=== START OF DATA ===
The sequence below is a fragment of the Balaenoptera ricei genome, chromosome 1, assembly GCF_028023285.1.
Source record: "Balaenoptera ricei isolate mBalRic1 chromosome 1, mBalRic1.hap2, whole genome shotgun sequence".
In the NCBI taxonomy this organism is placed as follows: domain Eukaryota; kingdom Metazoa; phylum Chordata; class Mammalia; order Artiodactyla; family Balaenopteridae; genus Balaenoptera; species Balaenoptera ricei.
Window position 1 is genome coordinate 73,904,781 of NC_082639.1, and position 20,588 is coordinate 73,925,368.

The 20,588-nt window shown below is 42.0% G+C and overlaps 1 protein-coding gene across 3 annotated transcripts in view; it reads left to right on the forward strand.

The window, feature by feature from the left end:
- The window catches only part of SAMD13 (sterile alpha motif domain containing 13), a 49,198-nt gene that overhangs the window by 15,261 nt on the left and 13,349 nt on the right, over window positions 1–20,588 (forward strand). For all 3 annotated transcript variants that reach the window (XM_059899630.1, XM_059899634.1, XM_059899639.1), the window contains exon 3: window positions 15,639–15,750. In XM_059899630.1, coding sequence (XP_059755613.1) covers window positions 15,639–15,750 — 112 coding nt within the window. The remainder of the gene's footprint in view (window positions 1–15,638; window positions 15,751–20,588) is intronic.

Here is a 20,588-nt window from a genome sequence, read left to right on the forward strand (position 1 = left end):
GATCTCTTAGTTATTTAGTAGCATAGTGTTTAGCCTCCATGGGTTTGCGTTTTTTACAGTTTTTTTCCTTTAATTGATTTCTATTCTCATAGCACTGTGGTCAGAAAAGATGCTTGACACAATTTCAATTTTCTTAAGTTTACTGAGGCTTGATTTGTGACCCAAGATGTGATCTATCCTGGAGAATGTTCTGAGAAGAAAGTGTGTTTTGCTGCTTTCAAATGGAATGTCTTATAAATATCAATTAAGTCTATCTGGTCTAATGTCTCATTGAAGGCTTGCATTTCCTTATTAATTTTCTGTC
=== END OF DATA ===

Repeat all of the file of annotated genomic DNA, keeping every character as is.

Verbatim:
The sequence below is a fragment of the Balaenoptera ricei genome, chromosome 1, assembly GCF_028023285.1.
Source record: "Balaenoptera ricei isolate mBalRic1 chromosome 1, mBalRic1.hap2, whole genome shotgun sequence".
In the NCBI taxonomy this organism is placed as follows: domain Eukaryota; kingdom Metazoa; phylum Chordata; class Mammalia; order Artiodactyla; family Balaenopteridae; genus Balaenoptera; species Balaenoptera ricei.
Window position 1 is genome coordinate 73,904,781 of NC_082639.1, and position 20,588 is coordinate 73,925,368.

The 20,588-nt window shown below is 42.0% G+C and overlaps 1 protein-coding gene across 3 annotated transcripts in view; it reads left to right on the forward strand.

The window, feature by feature from the left end:
- The window catches only part of SAMD13 (sterile alpha motif domain containing 13), a 49,198-nt gene that overhangs the window by 15,261 nt on the left and 13,349 nt on the right, over window positions 1–20,588 (forward strand). For all 3 annotated transcript variants that reach the window (XM_059899630.1, XM_059899634.1, XM_059899639.1), the window contains exon 3: window positions 15,639–15,750. In XM_059899630.1, coding sequence (XP_059755613.1) covers window positions 15,639–15,750 — 112 coding nt within the window. The remainder of the gene's footprint in view (window positions 1–15,638; window positions 15,751–20,588) is intronic.

Here is a 20,588-nt window from a genome sequence, read left to right on the forward strand (position 1 = left end):
GATCTCTTAGTTATTTAGTAGCATAGTGTTTAGCCTCCATGGGTTTGCGTTTTTTACAGTTTTTTTCCTTTAATTGATTTCTATTCTCATAGCACTGTGGTCAGAAAAGATGCTTGACACAATTTCAATTTTCTTAAGTTTACTGAGGCTTGATTTGTGACCCAAGATGTGATCTATCCTGGAGAATGTTCTGAGAAGAAAGTGTGTTTTGCTGCTTTCAAATGGAATGTCTTATAAATATCAATTAAGTCTATCTGGTCTAATGTCTCATTGAAGGCTTGCATTTCCTTATTAATTTTCTGTC